On the record $1.4 trillion federal budget deficit, Emanuel chastised Republicans for abandoning the pay-as-you-go "discipline of the 90s" while passing three tax cuts and a massive prescription drug bill. "That led to $5 trillion of red ink run up -- the biggest red ink run up in the shortest period of time in American history," Emanuel said. "Literally over half the nation's debt has accumulated in the last eight years."

Emanuel also seemed to criticize the Bush administration for its handling of the war in Afghanistan, saying that many of the questions of strategy and policy that President Obama is now asking are being asked for the first time.

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Obama Blasts Insurance Industry's 'Phony Studies' In this weekend's YouTube address, President Obama denounced the insurance industry for producing its own commissioned studies against health care reform:

"It's smoke and mirrors. It's bogus. And it's all too familiar. Every time we get close to passing reform, the insurance companies produce these phony studies as a prescription and say, 'Take one of these, and call us in a decade.' Well, not this time," said Obama. "The fact is, the insurance industry is making this last-ditch effort to stop reform even as costs continue to rise and our health care dollars continue to be poured into their profits, bonuses, and administrative costs that do nothing to make us healthy - that often actually go toward figuring out how to avoid covering people."

GOP Address: American Public 'Isn't Buying' Dem Policies In this weekend's Republican address, Rep. Kevin Brady (R-TX) attacked the Democrats on the issues of jobs, health care and the budget:

"There are three big myths hurtling around Washington these days: no jobs equals an economic recovery, government-run health care will make it more affordable, and deficits don't matter," said Brady. "The American public - to their credit - isn't buying any of these."

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The three candidates for Governor of New Jersey -- Democratic incumbent Jon Corzine, Republican Chris Christie, and independent Chris Daggett -- met for a debate tonight, with a lot of substantive discussion on the issues facing the state. In a race marked by bitter personal attacks, this debate for the most part featured arguments about the issues themselves.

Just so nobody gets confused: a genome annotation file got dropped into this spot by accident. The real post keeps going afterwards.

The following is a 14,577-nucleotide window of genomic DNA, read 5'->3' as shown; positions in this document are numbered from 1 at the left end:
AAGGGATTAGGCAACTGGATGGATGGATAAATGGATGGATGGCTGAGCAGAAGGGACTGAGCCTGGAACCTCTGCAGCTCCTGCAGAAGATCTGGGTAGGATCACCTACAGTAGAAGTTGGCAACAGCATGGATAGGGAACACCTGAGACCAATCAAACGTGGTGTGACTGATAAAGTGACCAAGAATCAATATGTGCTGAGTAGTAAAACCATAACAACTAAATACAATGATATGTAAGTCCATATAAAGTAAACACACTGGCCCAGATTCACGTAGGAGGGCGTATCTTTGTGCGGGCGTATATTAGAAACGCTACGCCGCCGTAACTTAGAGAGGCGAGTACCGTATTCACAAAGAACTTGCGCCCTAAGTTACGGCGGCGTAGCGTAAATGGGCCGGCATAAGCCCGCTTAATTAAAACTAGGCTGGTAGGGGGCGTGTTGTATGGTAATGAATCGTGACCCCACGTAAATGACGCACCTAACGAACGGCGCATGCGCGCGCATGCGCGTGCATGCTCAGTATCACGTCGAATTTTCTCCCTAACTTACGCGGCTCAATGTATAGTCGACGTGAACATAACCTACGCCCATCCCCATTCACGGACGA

An interesting pattern emerged that when candidates fought each other, in almost all cases it was between Christie and another one of the participants. While Corzine and Daggett stated different positions on various issues, for the most part they didn't take each other on directly. The real target of their attacks was Christie.

The most memorable exchange came when Daggett said to Christie: "I gotta buy you a calculator, Mr. Christie, because your numbers don't add up. They never add up. You have no plan, no plan at all." Daggett then said that he himself has a good plan on taxes and the budget, and he challenges anyone to come up with a better one that has real substance.

When it came time for Christie's turn, he shot back: "I'm more than happy to take Mr. Daggett's calculator. I'd like to give you a dictionary, because only you could take a $4 billion tax increase and call it a tax cut."

When Corzine's turn came again, he chimed in. "Let me agree with Mr. Daggett -- Mr. Christie doesn't seem to get the arithmetic right," said Corzine, citing as one example how Christie said people are leaving the state, when in fact the population is growing. "It's just misleading, talking down the state is not a great idea. In fact, we ought to have a positive view."

Some more highlights, after the jump.